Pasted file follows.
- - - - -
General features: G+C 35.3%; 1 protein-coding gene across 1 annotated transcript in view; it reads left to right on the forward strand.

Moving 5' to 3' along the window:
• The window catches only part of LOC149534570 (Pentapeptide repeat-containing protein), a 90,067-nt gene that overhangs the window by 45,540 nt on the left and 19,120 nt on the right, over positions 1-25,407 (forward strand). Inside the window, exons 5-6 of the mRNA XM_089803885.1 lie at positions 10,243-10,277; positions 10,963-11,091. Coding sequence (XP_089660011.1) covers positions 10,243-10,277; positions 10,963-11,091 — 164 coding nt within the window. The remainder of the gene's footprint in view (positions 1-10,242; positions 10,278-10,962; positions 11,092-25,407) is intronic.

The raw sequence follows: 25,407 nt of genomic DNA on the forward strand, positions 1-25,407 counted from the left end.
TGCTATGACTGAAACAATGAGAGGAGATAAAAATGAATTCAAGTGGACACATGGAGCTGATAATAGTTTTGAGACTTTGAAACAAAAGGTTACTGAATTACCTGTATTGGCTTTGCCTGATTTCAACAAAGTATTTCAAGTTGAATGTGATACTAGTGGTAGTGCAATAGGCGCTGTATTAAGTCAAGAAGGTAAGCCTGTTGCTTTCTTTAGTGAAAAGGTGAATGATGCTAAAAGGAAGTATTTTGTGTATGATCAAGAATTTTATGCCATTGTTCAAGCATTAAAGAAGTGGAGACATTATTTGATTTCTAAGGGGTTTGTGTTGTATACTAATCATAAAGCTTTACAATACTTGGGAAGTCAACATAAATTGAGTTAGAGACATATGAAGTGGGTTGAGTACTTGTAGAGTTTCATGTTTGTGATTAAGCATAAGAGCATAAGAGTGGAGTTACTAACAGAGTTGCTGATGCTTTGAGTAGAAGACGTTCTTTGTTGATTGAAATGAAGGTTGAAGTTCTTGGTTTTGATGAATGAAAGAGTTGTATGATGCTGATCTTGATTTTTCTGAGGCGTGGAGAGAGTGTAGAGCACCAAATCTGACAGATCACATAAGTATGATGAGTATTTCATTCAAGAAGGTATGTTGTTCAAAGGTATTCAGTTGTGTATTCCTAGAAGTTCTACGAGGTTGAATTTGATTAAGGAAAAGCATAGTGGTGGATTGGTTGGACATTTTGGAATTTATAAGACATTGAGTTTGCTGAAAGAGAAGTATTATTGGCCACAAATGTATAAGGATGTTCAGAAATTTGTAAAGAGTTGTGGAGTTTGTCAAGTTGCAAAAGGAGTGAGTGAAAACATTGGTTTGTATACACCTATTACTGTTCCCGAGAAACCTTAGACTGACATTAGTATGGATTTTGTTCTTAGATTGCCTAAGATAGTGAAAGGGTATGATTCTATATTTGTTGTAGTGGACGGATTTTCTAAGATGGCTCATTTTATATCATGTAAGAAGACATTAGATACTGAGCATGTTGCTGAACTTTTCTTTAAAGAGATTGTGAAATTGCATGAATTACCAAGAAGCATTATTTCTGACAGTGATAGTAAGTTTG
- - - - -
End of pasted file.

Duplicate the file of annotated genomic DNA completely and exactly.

General features: G+C 35.3%; 1 protein-coding gene across 1 annotated transcript in view; it reads left to right on the forward strand.

Moving 5' to 3' along the window:
• The window catches only part of LOC149534570 (Pentapeptide repeat-containing protein), a 90,067-nt gene that overhangs the window by 45,540 nt on the left and 19,120 nt on the right, over positions 1-25,407 (forward strand). Inside the window, exons 5-6 of the mRNA XM_089803885.1 lie at positions 10,243-10,277; positions 10,963-11,091. Coding sequence (XP_089660011.1) covers positions 10,243-10,277; positions 10,963-11,091 — 164 coding nt within the window. The remainder of the gene's footprint in view (positions 1-10,242; positions 10,278-10,962; positions 11,092-25,407) is intronic.

The raw sequence follows: 25,407 nt of genomic DNA on the forward strand, positions 1-25,407 counted from the left end.
TGCTATGACTGAAACAATGAGAGGAGATAAAAATGAATTCAAGTGGACACATGGAGCTGATAATAGTTTTGAGACTTTGAAACAAAAGGTTACTGAATTACCTGTATTGGCTTTGCCTGATTTCAACAAAGTATTTCAAGTTGAATGTGATACTAGTGGTAGTGCAATAGGCGCTGTATTAAGTCAAGAAGGTAAGCCTGTTGCTTTCTTTAGTGAAAAGGTGAATGATGCTAAAAGGAAGTATTTTGTGTATGATCAAGAATTTTATGCCATTGTTCAAGCATTAAAGAAGTGGAGACATTATTTGATTTCTAAGGGGTTTGTGTTGTATACTAATCATAAAGCTTTACAATACTTGGGAAGTCAACATAAATTGAGTTAGAGACATATGAAGTGGGTTGAGTACTTGTAGAGTTTCATGTTTGTGATTAAGCATAAGAGCATAAGAGTGGAGTTACTAACAGAGTTGCTGATGCTTTGAGTAGAAGACGTTCTTTGTTGATTGAAATGAAGGTTGAAGTTCTTGGTTTTGATGAATGAAAGAGTTGTATGATGCTGATCTTGATTTTTCTGAGGCGTGGAGAGAGTGTAGAGCACCAAATCTGACAGATCACATAAGTATGATGAGTATTTCATTCAAGAAGGTATGTTGTTCAAAGGTATTCAGTTGTGTATTCCTAGAAGTTCTACGAGGTTGAATTTGATTAAGGAAAAGCATAGTGGTGGATTGGTTGGACATTTTGGAATTTATAAGACATTGAGTTTGCTGAAAGAGAAGTATTATTGGCCACAAATGTATAAGGATGTTCAGAAATTTGTAAAGAGTTGTGGAGTTTGTCAAGTTGCAAAAGGAGTGAGTGAAAACATTGGTTTGTATACACCTATTACTGTTCCCGAGAAACCTTAGACTGACATTAGTATGGATTTTGTTCTTAGATTGCCTAAGATAGTGAAAGGGTATGATTCTATATTTGTTGTAGTGGACGGATTTTCTAAGATGGCTCATTTTATATCATGTAAGAAGACATTAGATACTGAGCATGTTGCTGAACTTTTCTTTAAAGAGATTGTGAAATTGCATGAATTACCAAGAAGCATTATTTCTGACAGTGATAGTAAGTTTG